July 2, 2022

Archives for August 2016

Routing Detours: Can We Avoid Nation-State Surveillance?

Since 2013, Brazil has taken significant steps to build out their networking infrastructure to thwart nation-state mass surveillance.  For example, the country is deploying a 3,500-mile fiber cable from Fortaleza, Brazil to Portugal; they’ve switched their government email system from Microsoft Outlook to a state-built system called Expresso; and they now have the largest IXP ecosystem in the world.  All of these measures aim to prevent the country’s Internet traffic from traversing the United States, thereby preventing the United States from conducting surveillance on their citizens’ data.  But Brazil isn’t the only country that has concerns about their Internet traffic passing through the United States.  Deutsche Telekom lobbied for tougher privacy protection by keeping German traffic within its national borders.  Canadian traffic has been found to routinely pass through the United States, which is a violation of Canadian network sovereignty.  Russian president Putin has called for “better protection of communication networks” and passed a law that requires foreign companies to keep Russian users’ data on servers inside the country.  

To quantify which countries Internet traffic traverses and measure how successful any particular country might be at detouring its traffic around known surveillance states, we actively measured and analyzed the traffic originating in five different countries: Brazil, Netherlands, Kenya, India, and the United States.  

  • First, to understand the current state of transnational routing (the “status quo”), we measured the country-level traffic paths for the Alexa Top 100 domains in each respective country using RIPE Atlas probes and the MaxMind geolocation service.  
  • Next, we measured how successful clients in Brazil, Netherlands, Kenya, India, and the United States might be at avoiding other countries of interest using open DNS resolvers and using an overlay network.  

The rest of this post summarizes these two parts of the study and highlights some of the results.

The Status Quo: Even Local Traffic Can Detour through Surveillance States

Despite the extreme efforts of certain countries to “keep local traffic local”, and in particular to avoid having traffic traverse the United States, our measurement study indicates that these goals have not yet been reached, for two reasons: 1) lack of domain hosting diversity and 2) lack of routing diversity.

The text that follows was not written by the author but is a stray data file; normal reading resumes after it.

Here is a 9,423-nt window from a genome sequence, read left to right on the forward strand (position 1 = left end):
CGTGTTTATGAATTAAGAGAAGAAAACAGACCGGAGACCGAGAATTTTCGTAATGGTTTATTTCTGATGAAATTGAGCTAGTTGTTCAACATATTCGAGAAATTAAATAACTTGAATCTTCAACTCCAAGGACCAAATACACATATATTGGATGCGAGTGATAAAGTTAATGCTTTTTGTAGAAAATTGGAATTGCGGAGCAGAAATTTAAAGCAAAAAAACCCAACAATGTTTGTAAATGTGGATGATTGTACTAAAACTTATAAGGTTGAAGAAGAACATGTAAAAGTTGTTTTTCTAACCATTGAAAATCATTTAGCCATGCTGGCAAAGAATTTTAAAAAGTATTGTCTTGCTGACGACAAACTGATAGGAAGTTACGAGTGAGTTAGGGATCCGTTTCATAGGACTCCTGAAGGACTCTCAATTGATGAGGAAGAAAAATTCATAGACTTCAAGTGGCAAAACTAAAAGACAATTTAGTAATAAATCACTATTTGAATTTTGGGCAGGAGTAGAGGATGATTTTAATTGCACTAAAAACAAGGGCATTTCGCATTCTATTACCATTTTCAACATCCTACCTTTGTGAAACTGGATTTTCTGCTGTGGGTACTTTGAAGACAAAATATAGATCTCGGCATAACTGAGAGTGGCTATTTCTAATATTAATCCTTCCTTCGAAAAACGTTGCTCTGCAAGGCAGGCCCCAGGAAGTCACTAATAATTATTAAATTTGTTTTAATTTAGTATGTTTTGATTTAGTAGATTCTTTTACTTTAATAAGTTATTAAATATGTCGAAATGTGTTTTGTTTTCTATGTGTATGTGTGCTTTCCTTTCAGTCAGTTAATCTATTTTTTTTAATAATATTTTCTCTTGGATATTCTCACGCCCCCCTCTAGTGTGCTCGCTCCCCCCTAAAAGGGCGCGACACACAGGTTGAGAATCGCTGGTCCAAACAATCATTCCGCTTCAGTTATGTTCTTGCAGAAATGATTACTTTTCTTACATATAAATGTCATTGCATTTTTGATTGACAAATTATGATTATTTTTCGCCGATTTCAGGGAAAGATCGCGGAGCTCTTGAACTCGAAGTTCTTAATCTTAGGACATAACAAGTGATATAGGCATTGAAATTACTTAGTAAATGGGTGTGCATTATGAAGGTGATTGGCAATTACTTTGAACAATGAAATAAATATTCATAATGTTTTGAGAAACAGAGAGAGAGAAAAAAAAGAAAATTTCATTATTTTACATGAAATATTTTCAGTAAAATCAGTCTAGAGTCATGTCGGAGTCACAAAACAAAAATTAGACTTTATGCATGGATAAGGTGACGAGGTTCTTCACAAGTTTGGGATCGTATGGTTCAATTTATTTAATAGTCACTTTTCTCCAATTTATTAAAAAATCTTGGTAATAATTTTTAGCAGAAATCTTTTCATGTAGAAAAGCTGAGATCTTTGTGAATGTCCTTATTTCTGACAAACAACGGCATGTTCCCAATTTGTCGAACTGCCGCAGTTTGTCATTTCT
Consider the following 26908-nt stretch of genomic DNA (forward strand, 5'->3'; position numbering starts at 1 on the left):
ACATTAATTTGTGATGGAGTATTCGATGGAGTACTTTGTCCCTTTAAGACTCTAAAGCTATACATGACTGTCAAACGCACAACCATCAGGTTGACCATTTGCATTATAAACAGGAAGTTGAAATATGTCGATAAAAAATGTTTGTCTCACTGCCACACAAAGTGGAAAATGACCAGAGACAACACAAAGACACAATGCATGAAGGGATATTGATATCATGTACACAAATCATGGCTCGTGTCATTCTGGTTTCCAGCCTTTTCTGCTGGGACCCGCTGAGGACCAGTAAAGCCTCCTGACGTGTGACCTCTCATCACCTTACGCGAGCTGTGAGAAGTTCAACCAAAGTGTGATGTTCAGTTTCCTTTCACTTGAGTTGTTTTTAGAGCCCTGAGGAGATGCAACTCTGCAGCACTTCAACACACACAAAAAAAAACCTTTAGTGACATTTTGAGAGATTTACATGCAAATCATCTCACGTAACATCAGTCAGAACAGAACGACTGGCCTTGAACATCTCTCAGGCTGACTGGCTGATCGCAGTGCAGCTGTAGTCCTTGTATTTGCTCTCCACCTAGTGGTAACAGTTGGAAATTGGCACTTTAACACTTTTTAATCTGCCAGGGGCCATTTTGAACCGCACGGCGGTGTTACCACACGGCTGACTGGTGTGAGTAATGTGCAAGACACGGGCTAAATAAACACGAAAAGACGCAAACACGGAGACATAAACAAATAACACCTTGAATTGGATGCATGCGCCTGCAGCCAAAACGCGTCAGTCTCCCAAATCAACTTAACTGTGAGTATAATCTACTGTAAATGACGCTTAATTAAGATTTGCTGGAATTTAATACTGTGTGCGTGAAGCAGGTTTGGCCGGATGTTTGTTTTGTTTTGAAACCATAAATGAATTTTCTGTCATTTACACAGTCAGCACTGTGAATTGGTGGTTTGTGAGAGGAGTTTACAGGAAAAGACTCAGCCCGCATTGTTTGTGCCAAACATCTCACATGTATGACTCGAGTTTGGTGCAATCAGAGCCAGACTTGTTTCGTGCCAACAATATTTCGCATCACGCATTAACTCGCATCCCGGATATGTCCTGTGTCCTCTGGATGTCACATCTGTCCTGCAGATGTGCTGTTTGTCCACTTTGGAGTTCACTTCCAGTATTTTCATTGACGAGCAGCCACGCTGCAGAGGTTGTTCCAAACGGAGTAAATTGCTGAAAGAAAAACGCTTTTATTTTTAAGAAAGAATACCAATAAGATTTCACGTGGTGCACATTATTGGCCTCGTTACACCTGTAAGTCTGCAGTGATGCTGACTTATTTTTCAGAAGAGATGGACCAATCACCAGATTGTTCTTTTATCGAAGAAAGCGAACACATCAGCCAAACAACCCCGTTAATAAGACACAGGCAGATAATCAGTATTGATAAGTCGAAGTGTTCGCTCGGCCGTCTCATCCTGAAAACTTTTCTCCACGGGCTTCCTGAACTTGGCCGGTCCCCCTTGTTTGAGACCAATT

Lack of Hosting Diversity. We find that hosting for many popular websites lacks diversity. We found that about half of the Alexa Top 100 domains are hosted in a single country; in these cases, a user cannot avoid the domain’s hosting country when accessing it.  In many cases, even popular local websites are hosted outside the country where citizens are trying to access them.  For example, more than 50% of the top domains in Brazil and India are hosted in the United States; in total, about 50% of the .br domains are hosted outside Brazil. More hosting diversity, as could be enabled with CDNs, would allow for the potential to avoid more countries more often.

Lack of Geographic Diversity. Internet paths also lack geographic diversity: about half of the paths originating in Kenya to the most popular Kenyan websites traverse the United States or Great Britain.  Much of this phenomenon is due to “tromboning,” whereby an Internet path starts and ends in a country, yet transits an intermediate country; for example, about 13% of the paths that we explored from RIPE Atlas probes in Brazil to the top domains in Brazil trombone through the United States. More than 50% of the paths from the Netherlands to their top domains transit the United States, and about half of Kenyan paths traverse the United States and Great Britain.

Towards User-Controlled Routing Detours